Christopher Cudworth is a content producer, writer and blogger with more than 25 years’ experience in B2B and B2C marketing, journalism, public relations and social media. Connect with Christopher on Twitter: @genesisfix07 and blogs at, and Online portfolio:
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3 Responses to The mortality running through us all

  1. bgddyjim says:

    Your post explains a lot. I do love liberals, too. After all, I married one. Anyway, I love how you folks blame everything under the sun but liberalism itself for its failures. It’s quite telling actually.

    Still, America went from startup to number one in the world and it didn’t get there by trying to be more like Europe.

    We adults know this, which is why we love to sit back and eat popcorn as you big city fellers try to make more rules for everyone to follow that will finally make sense of that which can’t make sense.

    If you remember a while back I accused you of using the word “neo-con” incorrectly. You tried to imply it meant a super-duper ultra conservative. In reality it is a Liberal who grows up to see the light and switches to conservatism. Happens all the time, just ask Donald Trump.


  2. You’re not really correct about that. Here’s the definition of neoconservative: “relating to or denoting a return to a modified form of a traditional viewpoint, in particular a political ideology characterized by an emphasis on free-market capitalism and an interventionist foreign policy.” That is a neocon. Cruz, with his radicalized religious worldview and desire to bomb Iran, is a Neocon. Marco Rubio, being obsessed with abortion and claiming that women need to have the babies of their rapists, is a similarly religious neocon. GWB was a neocon. You may be considering neoliberalism, which is defined as: “resurgence of 19th century ideas associated with laissez-faire economic liberalism beginning in the 1970s and 1980s.[4] Its advocates support extensive economic liberalization policies such as privatization, fiscal austerity, deregulation, free trade, and reductions in government spending in order to enhance the role of the private sector in the economy.” But really, you’re simply trying to slap labels on me as shallow an inconsiderate of the supposed brilliance of conservatism as a school of thought. But there’s absolutely no proof of that. None. Not in science, where conservatism as a social movement (and for centuries) has flatly resisted even basic science and evolutionary thought as the foundation for medicine and technology. Conservatism as a rule has likewise resisted social progress, preferring instead a deconstructionist view that advocates “everyone for themselves” even if prejudice and economic injustice are at work. Seriously, that’s the tradition you defend. That’s how we got Donald Trump. He’s a neoliberal, if anything, and a fascist, for sure. But being a neoliberal has no relationship to liberalism, which is what the foundation of free enterprise, our Constitution and religious freedom are all based.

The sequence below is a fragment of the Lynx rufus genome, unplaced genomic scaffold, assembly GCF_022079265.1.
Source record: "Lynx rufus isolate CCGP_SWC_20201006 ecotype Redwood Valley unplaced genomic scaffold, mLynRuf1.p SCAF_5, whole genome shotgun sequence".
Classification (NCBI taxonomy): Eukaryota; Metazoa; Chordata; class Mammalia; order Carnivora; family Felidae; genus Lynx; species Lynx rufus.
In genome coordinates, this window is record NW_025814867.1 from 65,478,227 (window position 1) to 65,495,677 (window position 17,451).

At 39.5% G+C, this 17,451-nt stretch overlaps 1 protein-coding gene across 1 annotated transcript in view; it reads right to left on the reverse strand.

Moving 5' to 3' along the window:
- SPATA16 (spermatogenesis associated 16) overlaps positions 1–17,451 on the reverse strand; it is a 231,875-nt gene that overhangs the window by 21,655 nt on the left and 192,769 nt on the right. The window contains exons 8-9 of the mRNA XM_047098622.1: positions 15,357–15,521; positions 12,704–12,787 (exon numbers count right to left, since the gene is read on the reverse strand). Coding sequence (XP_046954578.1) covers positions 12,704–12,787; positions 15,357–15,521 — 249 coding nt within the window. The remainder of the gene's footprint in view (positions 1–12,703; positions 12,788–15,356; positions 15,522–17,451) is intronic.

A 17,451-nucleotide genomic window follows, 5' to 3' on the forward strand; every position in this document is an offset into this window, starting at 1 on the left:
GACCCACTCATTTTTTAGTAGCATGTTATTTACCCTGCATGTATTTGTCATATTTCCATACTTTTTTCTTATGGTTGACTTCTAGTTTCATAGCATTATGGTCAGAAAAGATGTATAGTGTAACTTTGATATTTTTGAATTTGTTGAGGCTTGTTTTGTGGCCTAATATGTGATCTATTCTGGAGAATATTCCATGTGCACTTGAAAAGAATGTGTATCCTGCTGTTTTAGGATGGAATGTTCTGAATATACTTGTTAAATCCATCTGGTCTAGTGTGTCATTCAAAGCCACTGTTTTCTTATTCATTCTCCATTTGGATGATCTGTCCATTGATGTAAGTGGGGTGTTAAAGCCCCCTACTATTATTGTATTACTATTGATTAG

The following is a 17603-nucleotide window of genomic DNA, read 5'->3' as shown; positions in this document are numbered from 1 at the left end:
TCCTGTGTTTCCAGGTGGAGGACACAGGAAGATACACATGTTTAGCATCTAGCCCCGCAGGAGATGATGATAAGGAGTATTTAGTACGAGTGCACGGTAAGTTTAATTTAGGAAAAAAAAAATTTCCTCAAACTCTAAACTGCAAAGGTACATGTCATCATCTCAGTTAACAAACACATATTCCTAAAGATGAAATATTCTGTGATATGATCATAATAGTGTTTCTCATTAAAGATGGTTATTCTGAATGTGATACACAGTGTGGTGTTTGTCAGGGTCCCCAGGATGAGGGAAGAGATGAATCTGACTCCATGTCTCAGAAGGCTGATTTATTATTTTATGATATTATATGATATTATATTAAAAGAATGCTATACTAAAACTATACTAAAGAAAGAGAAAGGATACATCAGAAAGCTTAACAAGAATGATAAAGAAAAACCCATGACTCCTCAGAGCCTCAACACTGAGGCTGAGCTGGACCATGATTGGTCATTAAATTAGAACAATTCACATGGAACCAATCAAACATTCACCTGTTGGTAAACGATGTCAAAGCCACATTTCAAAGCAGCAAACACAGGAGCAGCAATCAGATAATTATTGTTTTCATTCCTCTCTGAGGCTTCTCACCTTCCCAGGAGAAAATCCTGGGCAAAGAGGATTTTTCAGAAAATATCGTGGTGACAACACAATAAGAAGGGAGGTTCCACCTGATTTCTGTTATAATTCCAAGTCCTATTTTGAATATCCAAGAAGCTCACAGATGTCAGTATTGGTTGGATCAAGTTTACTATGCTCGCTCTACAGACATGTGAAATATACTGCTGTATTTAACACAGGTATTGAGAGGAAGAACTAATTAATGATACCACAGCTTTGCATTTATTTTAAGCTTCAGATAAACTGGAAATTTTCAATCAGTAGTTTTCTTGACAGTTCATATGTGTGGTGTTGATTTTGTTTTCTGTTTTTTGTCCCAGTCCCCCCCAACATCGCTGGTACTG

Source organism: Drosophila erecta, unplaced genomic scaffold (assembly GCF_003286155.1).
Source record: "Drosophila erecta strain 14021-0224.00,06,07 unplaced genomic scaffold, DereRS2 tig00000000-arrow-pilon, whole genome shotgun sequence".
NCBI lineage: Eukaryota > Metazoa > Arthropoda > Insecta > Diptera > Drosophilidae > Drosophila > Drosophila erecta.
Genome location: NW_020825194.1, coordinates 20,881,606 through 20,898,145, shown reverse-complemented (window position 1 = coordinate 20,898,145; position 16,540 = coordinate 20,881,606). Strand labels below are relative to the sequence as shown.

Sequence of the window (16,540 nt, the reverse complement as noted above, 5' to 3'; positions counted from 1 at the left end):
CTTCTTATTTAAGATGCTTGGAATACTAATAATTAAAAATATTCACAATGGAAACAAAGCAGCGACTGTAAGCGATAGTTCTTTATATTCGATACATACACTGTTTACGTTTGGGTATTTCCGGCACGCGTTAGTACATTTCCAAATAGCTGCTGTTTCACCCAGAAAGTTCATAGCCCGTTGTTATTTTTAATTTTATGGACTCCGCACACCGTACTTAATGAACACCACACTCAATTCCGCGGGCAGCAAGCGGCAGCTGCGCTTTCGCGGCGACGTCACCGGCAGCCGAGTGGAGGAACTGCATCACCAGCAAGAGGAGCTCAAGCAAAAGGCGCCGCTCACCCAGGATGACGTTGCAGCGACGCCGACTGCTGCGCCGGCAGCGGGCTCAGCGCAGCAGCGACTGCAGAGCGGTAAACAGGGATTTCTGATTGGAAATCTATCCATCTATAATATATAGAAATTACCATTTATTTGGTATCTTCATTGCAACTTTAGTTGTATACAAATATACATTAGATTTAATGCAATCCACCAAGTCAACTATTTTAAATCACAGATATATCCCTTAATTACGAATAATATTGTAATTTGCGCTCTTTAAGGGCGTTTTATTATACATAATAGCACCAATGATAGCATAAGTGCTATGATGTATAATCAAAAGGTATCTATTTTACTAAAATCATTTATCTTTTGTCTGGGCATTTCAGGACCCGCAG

3. And as for liberalism’s “failures,” would you quantify those as having freed the slaves, gotten women the right to vote, fought back against racism and Jim Crow laws, given women reproductive freedom and control over their own bodies, promoted environment protection in the face of massive, debilitating pollution that undermines human health, promoted actually reading the Bible (Martin Luther) versus dispensational religion as constructed and owned by the Catholic Church? And let’s also consider the historically liberal example of Jesus Christ, who fought the conservative religious leaders of his day who turned scripture into law? Yes, liberalism has ruined everything in history if you want to go back that far. And that’s why conservatives are now justified in criticizing the Pope for actually teaching what Christ taught. And that’s why conservatives are proud to shut down the government because frankly, they don’t believe in it, and say so. And why, on a daily basis, we have news outlets and media foghorns claiming their opinion-based programming is “fair and balanced” when in fact the political bias is entirely the foundation of the programming. And why people listen to Rush Limbaugh and say “ditto” when the man has been a paragon of selfish, bloviating behaviors from addiction to serial divorces. Then claims to be a personal example of virtue. The examples of contradiction and obfuscation of fact go on and on and on. And then you mischaracterize “neoconservatism” as a product of liberalism! It’s pretty clear the air must be fogged up there in Michigan, because your facts are wrong, your philosophies are selfish interpretations and your sources (Rush Limbaugh) are fat, disgusting fools with nothing in common with real Americans.